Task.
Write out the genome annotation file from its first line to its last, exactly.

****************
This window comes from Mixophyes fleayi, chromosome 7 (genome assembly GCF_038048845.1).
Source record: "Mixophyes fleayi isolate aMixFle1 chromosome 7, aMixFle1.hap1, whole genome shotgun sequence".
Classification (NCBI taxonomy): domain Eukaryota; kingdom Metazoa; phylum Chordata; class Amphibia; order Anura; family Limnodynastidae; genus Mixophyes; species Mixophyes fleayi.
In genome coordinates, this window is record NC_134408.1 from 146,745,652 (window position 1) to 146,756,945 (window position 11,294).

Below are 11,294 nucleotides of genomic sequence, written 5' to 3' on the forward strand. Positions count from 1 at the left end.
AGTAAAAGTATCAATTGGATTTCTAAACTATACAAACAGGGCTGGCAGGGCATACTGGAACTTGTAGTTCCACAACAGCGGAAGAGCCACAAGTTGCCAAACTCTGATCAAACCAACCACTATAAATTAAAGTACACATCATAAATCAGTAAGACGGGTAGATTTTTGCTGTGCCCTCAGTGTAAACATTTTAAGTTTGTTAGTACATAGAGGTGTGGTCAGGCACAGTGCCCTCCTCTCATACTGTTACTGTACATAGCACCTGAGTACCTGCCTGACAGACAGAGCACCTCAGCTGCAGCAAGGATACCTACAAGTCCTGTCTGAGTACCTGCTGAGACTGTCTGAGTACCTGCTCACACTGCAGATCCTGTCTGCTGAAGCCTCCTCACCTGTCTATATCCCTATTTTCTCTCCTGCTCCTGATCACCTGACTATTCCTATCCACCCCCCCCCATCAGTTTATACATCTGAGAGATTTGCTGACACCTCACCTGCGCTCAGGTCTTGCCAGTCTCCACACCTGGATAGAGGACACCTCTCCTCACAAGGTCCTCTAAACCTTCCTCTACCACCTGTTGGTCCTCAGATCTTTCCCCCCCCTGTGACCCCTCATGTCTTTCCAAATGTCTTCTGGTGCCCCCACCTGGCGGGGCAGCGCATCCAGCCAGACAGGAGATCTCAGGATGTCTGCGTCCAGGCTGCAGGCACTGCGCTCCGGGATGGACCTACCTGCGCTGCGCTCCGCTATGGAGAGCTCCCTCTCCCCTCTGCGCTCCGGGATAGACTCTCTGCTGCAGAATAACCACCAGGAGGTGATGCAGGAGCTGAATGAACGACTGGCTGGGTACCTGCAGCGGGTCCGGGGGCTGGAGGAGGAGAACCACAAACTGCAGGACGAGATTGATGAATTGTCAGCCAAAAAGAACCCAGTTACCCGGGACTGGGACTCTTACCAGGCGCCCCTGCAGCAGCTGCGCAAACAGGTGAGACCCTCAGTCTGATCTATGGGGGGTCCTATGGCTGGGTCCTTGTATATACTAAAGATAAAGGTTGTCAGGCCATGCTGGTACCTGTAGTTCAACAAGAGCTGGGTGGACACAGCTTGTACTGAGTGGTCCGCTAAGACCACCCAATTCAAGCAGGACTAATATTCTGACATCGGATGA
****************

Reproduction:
This window comes from Mixophyes fleayi, chromosome 7 (genome assembly GCF_038048845.1).
Source record: "Mixophyes fleayi isolate aMixFle1 chromosome 7, aMixFle1.hap1, whole genome shotgun sequence".
Classification (NCBI taxonomy): domain Eukaryota; kingdom Metazoa; phylum Chordata; class Amphibia; order Anura; family Limnodynastidae; genus Mixophyes; species Mixophyes fleayi.
In genome coordinates, this window is record NC_134408.1 from 146,745,652 (window position 1) to 146,756,945 (window position 11,294).

Below are 11,294 nucleotides of genomic sequence, written 5' to 3' on the forward strand. Positions count from 1 at the left end.
AGTAAAAGTATCAATTGGATTTCTAAACTATACAAACAGGGCTGGCAGGGCATACTGGAACTTGTAGTTCCACAACAGCGGAAGAGCCACAAGTTGCCAAACTCTGATCAAACCAACCACTATAAATTAAAGTACACATCATAAATCAGTAAGACGGGTAGATTTTTGCTGTGCCCTCAGTGTAAACATTTTAAGTTTGTTAGTACATAGAGGTGTGGTCAGGCACAGTGCCCTCCTCTCATACTGTTACTGTACATAGCACCTGAGTACCTGCCTGACAGACAGAGCACCTCAGCTGCAGCAAGGATACCTACAAGTCCTGTCTGAGTACCTGCTGAGACTGTCTGAGTACCTGCTCACACTGCAGATCCTGTCTGCTGAAGCCTCCTCACCTGTCTATATCCCTATTTTCTCTCCTGCTCCTGATCACCTGACTATTCCTATCCACCCCCCCCCATCAGTTTATACATCTGAGAGATTTGCTGACACCTCACCTGCGCTCAGGTCTTGCCAGTCTCCACACCTGGATAGAGGACACCTCTCCTCACAAGGTCCTCTAAACCTTCCTCTACCACCTGTTGGTCCTCAGATCTTTCCCCCCCCTGTGACCCCTCATGTCTTTCCAAATGTCTTCTGGTGCCCCCACCTGGCGGGGCAGCGCATCCAGCCAGACAGGAGATCTCAGGATGTCTGCGTCCAGGCTGCAGGCACTGCGCTCCGGGATGGACCTACCTGCGCTGCGCTCCGCTATGGAGAGCTCCCTCTCCCCTCTGCGCTCCGGGATAGACTCTCTGCTGCAGAATAACCACCAGGAGGTGATGCAGGAGCTGAATGAACGACTGGCTGGGTACCTGCAGCGGGTCCGGGGGCTGGAGGAGGAGAACCACAAACTGCAGGACGAGATTGATGAATTGTCAGCCAAAAAGAACCCAGTTACCCGGGACTGGGACTCTTACCAGGCGCCCCTGCAGCAGCTGCGCAAACAGGTGAGACCCTCAGTCTGATCTATGGGGGGTCCTATGGCTGGGTCCTTGTATATACTAAAGATAAAGGTTGTCAGGCCATGCTGGTACCTGTAGTTCAACAAGAGCTGGGTGGACACAGCTTGTACTGAGTGGTCCGCTAAGACCACCCAATTCAAGCAGGACTAATATTCTGACATCGGATGA